In the case of Excelsior Mortgage Equity Fund II, LLC v. Schroeder, (No. 30333-1-III), the lender had conducted a trustee sale in February 2010 of some 200 acres of ranchland in Stevens County. The ranch was littered with hundreds of vehicles, bicycles, and parts of both, as well as cattle. While RCW 61.24.010(1) provides that the successful bidder is entitled to possession of a foreclosed property twenty days after the trustee’s sale, the bank extended the time for the owner to remove his personal property from the land. Finally, at the end of April, 2010, the bank brought an unlawful detainer action under RCW 59.12 against the former landowner. It wasn’t until December 2010 that the Court granted a judgment of unlawful detainer and provided that a writ of restitution should be issued to the sheriff to deliver possession of the land to the bank.
Thereafter, the bank brought a motion to enlist the Court’s authority to help it clear the land of the borrower’s property. Because the borrower wasn’t living on the land, the normal writ of restitution function of “dispossessing” the occupants wasn’t at issue. The bank needed to get the property of the borrower off the land. The bank asked the court to fashion a process similar to the process in the Residential Landlord-Tenant Act (RCW 59.18) allowing a certain time period for removal of the property, and if not so removed, then to allow the sale and/or disposal of the property. The borrower resisted the process, because the unlawful detainer statute for this commercial property did not provide any such procedure.
The Washington Supreme Court went out of its way to protect oppressed Washington homeowners, while creating greater uncertainty for foreclosure purchasers, in their recent decision Albice v. Dickinson (Cause No. 85260-0). A homeowner had borrowed $115,500 with a loan secured by her home, which was appraised in 2007 at $950,000. The homeowner fell behind in payments, and a Trustee’s Sale was set for September 8, 2006. Before the sale date, the homeowner and lender entered into a Forbearance Agreement, and the Trustee continued the sale date every time a payment under the Forbearance Agreement was made.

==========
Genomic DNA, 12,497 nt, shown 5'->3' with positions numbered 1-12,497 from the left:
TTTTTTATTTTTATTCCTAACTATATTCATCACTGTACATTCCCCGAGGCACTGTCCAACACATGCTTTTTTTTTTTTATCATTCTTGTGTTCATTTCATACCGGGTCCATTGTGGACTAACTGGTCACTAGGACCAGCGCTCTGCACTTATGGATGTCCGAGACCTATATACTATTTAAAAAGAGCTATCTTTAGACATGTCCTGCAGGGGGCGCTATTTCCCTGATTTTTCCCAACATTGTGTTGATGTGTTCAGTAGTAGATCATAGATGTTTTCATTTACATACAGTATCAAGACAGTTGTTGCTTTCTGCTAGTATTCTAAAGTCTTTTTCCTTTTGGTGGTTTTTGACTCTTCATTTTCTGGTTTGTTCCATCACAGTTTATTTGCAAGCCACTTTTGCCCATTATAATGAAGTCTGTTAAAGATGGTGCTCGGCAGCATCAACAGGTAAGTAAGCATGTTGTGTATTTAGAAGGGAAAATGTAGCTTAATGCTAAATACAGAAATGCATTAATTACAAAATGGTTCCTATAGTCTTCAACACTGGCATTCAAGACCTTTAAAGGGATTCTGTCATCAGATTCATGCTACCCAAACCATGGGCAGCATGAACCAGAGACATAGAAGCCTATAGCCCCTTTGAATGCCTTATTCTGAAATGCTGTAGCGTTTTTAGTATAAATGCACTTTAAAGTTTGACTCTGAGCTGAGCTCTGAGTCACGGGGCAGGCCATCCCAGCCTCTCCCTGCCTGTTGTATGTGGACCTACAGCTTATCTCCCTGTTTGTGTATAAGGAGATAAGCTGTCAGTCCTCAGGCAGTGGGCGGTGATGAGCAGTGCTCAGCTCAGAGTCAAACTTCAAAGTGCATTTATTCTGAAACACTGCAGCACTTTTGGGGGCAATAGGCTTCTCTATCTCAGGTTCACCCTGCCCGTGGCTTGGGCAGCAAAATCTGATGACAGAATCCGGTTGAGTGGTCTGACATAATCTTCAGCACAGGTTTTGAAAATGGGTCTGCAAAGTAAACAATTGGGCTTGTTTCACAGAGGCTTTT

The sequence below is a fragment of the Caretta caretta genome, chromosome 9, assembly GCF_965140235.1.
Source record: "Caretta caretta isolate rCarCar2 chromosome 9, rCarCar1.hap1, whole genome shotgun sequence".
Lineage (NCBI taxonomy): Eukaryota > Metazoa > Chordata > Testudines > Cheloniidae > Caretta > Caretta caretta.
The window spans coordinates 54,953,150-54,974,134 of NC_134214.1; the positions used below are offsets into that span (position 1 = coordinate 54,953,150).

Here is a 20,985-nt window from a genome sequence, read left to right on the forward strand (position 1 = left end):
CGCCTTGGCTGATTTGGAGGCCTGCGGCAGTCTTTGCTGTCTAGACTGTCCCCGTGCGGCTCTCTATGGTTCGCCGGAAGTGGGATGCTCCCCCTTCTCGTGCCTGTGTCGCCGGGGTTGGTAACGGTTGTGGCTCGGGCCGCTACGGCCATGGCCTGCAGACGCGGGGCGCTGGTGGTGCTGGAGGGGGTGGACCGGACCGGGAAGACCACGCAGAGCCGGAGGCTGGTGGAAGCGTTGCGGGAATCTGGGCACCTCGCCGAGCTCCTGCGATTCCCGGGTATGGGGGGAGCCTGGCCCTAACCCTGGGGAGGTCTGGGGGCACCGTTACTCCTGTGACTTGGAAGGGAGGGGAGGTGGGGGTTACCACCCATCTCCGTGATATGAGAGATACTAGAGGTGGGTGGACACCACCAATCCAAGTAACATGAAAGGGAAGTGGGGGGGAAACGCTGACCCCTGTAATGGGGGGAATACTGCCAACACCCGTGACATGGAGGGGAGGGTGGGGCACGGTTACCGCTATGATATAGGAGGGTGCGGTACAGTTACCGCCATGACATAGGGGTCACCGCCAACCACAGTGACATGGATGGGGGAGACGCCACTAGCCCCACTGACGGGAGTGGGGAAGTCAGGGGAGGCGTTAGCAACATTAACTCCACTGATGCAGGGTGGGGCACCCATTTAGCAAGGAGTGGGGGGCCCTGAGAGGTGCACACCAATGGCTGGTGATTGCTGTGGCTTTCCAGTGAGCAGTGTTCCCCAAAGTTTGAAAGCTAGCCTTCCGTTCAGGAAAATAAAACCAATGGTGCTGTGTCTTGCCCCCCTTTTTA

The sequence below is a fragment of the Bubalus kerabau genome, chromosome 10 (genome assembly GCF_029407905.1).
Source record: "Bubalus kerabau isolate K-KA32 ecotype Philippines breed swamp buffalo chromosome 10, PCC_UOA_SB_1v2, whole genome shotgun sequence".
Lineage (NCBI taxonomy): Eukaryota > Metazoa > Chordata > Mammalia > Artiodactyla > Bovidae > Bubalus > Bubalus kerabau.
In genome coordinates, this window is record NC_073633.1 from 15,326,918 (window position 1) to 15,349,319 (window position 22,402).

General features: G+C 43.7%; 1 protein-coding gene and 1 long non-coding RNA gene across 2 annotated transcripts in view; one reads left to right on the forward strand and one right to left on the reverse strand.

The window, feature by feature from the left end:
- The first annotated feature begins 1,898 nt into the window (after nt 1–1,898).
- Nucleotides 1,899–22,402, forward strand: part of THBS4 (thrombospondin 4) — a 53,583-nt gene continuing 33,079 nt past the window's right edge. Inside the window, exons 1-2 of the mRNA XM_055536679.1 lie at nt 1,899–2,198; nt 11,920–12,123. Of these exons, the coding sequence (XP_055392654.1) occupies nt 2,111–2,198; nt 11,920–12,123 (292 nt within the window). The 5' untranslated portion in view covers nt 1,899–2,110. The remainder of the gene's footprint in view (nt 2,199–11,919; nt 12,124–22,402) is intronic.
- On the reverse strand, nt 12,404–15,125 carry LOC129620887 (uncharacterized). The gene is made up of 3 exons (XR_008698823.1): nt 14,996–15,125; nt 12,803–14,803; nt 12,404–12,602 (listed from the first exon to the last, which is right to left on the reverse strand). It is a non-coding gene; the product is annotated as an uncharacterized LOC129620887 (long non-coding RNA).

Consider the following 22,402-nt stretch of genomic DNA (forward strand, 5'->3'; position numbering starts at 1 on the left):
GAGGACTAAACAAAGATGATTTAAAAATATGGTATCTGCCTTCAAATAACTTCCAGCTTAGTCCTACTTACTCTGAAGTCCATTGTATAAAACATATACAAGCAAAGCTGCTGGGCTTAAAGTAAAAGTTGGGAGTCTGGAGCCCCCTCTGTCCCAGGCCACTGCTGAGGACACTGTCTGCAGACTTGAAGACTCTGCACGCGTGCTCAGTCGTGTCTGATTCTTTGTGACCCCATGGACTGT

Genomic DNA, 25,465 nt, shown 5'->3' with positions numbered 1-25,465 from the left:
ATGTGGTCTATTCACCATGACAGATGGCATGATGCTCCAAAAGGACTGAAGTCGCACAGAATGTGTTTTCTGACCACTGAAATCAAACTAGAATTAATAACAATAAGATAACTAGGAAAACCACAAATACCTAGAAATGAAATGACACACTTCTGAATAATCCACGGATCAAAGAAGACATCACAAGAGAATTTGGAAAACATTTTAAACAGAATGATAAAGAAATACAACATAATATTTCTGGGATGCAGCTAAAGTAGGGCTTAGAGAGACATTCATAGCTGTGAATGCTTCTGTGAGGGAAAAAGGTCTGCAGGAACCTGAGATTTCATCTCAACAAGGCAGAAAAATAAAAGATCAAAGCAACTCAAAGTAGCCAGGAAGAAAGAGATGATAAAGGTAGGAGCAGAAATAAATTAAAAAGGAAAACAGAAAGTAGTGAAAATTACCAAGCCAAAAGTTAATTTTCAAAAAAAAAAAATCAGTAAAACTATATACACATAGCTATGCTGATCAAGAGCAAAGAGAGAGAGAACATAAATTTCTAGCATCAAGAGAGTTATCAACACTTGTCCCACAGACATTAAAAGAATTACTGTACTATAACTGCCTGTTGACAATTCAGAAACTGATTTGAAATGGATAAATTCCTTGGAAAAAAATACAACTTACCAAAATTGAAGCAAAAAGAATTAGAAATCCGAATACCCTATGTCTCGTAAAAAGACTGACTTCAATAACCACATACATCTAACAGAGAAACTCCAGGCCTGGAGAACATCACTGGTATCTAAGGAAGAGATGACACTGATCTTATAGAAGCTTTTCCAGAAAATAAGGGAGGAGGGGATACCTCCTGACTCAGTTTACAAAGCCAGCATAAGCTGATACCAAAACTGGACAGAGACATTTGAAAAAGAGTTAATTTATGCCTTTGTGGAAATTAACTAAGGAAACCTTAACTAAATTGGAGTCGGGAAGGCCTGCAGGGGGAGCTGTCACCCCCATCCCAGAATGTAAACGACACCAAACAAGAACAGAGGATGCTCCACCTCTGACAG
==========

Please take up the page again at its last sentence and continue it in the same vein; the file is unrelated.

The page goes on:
Meanwhile, the homeowner made all required payments under the Forbearance Agreement, however each of the payments was late. The lender never objected to the late payment, until the last required payment, which was sent February 2, 2007. The lender returned that payment to the homeowner on February 10, 2007, with a message that it was rejected because it was late. Even though the Forbearance Agreement provided for a 10 day notice before default, no notice was given, and the house was auctioned at a Trustee’s Sale February 16, 2007, exactly 161 days after the original Trustee’s Sale date. (RCW 61.24.040(6) only allows continuances of sale dates for up to 120 days.) Mr. Dickinson was one of only two bidders to show up for the sale after the many sale continuances, and was the winning bidder with a bid of $130,000.
As long as a governmental entity has an easement or fee in land, a neighboring landowner will not be able to claim ownership of that land through adverse possession. This is a well known principle in the law, however until earlier this month Washington courts supported a different conclusion. But in the recent Washington State Supreme Court decision of Kiely v. Graves, __ P.3d __ (March 2012, No. 84828-9), the Court brought Washington into the national mainstream protecting public rights from private prescriptive use.